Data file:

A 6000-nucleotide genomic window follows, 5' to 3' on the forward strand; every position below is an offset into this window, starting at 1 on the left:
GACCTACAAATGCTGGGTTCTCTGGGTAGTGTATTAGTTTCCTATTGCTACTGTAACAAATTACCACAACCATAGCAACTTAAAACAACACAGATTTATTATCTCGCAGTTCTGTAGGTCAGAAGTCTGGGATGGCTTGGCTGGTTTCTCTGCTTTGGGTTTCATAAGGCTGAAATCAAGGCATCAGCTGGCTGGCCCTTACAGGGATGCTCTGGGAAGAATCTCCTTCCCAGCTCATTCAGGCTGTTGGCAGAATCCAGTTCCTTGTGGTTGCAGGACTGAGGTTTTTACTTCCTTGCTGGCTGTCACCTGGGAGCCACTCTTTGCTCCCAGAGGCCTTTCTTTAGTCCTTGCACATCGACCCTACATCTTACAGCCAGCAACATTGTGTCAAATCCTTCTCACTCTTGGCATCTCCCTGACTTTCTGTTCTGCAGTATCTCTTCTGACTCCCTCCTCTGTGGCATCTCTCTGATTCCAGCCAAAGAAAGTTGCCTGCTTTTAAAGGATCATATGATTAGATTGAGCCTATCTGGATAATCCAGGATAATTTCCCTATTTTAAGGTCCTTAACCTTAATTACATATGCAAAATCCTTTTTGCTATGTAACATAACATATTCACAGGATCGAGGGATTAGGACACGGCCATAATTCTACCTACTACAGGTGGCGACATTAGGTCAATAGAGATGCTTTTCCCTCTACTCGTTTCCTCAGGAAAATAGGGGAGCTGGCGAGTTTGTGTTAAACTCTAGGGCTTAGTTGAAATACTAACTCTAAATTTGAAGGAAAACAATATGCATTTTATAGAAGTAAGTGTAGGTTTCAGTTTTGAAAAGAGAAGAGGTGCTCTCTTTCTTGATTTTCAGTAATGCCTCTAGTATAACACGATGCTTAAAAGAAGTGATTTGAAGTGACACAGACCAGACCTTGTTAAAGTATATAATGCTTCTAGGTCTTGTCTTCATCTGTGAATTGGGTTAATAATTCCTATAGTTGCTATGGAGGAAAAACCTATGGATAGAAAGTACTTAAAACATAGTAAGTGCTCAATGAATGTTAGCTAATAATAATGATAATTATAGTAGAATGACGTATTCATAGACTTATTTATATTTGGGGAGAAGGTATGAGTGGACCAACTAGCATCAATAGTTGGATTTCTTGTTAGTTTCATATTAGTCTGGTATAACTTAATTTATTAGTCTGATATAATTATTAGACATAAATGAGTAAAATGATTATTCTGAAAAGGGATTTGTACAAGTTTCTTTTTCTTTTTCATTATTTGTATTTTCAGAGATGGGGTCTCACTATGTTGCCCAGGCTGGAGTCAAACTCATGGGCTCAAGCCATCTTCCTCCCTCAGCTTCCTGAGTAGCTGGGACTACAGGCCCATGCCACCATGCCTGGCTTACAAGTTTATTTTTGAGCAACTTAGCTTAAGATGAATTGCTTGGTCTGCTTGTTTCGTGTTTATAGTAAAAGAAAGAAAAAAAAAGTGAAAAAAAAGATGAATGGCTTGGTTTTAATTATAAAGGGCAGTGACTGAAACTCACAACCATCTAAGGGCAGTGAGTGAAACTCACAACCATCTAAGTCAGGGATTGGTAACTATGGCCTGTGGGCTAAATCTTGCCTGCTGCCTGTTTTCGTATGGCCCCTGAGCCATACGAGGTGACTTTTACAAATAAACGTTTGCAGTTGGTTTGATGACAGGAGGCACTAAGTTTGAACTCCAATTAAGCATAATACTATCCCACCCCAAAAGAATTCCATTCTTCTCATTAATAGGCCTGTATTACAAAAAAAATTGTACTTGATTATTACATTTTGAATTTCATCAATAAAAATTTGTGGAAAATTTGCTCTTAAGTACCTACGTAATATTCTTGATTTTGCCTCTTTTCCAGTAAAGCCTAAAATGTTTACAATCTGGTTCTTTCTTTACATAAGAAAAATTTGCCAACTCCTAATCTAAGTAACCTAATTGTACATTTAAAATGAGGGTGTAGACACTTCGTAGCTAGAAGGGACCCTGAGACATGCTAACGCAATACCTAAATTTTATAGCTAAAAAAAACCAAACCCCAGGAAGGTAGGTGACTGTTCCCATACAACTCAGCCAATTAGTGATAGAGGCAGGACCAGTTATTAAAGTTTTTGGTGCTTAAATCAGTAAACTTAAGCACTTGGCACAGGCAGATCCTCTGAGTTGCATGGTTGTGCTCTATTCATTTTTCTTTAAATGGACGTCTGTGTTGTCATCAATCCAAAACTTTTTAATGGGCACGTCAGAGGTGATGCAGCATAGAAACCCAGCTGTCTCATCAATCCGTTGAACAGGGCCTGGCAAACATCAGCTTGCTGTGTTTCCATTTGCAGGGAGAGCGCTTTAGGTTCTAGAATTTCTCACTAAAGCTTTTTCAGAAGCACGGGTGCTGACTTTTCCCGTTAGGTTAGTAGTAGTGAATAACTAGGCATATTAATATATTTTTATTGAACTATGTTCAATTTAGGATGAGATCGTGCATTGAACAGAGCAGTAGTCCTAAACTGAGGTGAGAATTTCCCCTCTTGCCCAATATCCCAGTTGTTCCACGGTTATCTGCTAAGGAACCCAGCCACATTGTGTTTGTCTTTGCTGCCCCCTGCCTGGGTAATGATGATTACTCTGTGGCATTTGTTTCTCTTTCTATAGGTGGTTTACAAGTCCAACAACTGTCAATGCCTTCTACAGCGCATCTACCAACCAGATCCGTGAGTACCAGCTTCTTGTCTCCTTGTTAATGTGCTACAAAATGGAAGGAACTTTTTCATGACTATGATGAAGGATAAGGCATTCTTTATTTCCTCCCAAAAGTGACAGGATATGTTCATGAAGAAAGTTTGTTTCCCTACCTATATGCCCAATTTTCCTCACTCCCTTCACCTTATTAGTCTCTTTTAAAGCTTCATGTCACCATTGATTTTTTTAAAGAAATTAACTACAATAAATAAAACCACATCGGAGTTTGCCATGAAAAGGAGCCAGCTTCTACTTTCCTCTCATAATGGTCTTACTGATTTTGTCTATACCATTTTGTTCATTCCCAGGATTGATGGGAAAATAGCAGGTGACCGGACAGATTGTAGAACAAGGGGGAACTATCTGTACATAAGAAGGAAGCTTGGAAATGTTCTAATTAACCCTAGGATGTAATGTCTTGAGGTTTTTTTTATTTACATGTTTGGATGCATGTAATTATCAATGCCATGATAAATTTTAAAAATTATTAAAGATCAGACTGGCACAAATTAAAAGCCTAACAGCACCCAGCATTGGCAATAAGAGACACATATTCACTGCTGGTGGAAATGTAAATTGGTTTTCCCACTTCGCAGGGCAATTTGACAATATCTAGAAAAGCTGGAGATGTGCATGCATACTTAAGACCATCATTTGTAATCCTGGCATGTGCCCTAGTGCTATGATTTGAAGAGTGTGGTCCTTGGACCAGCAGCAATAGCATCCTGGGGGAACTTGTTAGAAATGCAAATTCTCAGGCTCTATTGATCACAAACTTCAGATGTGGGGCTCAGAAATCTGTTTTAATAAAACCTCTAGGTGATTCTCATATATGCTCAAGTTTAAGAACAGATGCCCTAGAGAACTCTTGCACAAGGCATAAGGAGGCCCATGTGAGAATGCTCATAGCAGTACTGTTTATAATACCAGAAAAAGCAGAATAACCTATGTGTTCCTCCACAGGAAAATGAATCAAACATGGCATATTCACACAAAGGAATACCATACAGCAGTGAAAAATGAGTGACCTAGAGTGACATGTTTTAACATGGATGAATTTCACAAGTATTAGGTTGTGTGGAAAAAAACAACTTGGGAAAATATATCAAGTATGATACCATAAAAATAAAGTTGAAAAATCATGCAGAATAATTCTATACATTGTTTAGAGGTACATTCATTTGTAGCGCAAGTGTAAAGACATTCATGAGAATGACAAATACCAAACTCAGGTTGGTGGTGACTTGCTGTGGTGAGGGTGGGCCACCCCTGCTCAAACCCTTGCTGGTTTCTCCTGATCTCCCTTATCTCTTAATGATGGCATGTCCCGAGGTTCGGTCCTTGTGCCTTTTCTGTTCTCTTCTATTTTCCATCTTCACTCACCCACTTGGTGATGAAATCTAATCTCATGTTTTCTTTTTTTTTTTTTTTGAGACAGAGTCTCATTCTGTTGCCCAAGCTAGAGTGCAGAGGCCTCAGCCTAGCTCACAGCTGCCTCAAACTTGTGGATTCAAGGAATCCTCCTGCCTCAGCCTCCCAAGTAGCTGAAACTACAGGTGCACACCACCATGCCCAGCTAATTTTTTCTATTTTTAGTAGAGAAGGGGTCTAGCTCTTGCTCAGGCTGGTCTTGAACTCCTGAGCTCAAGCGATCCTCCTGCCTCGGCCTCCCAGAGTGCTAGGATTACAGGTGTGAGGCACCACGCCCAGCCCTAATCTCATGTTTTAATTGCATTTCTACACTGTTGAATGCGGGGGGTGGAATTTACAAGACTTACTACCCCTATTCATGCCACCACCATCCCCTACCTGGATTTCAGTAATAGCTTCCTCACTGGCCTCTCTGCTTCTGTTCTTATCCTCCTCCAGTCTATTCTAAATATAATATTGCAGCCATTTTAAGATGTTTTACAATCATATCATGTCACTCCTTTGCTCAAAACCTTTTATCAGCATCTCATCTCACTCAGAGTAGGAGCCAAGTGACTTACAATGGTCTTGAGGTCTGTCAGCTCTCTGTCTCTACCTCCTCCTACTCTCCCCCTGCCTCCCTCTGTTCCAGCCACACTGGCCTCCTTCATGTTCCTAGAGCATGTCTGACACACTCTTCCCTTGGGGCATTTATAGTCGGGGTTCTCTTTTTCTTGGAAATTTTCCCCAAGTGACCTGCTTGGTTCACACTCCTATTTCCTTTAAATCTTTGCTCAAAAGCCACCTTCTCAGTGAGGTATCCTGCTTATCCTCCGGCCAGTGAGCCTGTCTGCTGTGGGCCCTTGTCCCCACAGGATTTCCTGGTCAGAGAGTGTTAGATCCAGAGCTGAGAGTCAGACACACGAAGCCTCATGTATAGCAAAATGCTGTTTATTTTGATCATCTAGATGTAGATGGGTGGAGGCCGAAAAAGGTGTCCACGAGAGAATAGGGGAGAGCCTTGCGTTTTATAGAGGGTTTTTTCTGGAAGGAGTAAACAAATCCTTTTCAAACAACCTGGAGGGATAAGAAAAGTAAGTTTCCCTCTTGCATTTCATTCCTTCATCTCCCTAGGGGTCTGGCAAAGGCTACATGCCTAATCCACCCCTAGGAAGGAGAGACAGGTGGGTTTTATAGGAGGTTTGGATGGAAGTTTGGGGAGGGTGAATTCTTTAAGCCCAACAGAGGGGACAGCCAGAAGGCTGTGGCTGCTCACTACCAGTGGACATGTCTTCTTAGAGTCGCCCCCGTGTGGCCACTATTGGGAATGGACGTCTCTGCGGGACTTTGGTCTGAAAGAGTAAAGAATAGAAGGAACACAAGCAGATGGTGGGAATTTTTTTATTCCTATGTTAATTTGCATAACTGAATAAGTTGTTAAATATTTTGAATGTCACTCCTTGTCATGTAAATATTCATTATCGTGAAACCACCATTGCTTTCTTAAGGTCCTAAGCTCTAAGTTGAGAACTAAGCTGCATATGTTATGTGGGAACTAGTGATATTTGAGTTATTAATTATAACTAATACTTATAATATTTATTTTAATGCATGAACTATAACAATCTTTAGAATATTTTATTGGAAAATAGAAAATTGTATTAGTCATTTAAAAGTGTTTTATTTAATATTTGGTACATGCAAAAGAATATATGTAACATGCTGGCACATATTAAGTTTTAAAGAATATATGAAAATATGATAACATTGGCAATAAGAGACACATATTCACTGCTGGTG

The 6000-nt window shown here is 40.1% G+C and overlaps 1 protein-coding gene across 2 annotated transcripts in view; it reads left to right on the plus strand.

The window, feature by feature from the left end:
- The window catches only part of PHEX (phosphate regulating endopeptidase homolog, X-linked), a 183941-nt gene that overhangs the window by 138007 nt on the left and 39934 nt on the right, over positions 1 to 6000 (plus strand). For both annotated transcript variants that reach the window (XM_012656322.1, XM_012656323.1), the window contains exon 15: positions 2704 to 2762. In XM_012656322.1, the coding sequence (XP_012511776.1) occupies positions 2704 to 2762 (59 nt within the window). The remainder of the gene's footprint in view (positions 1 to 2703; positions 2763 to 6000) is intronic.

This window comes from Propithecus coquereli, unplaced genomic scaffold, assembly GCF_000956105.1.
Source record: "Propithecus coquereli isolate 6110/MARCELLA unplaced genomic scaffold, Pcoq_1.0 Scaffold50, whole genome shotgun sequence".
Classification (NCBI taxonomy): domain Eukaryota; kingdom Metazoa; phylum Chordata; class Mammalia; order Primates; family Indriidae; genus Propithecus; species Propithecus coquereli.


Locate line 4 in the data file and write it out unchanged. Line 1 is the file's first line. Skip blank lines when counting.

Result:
The window, feature by feature from the left end: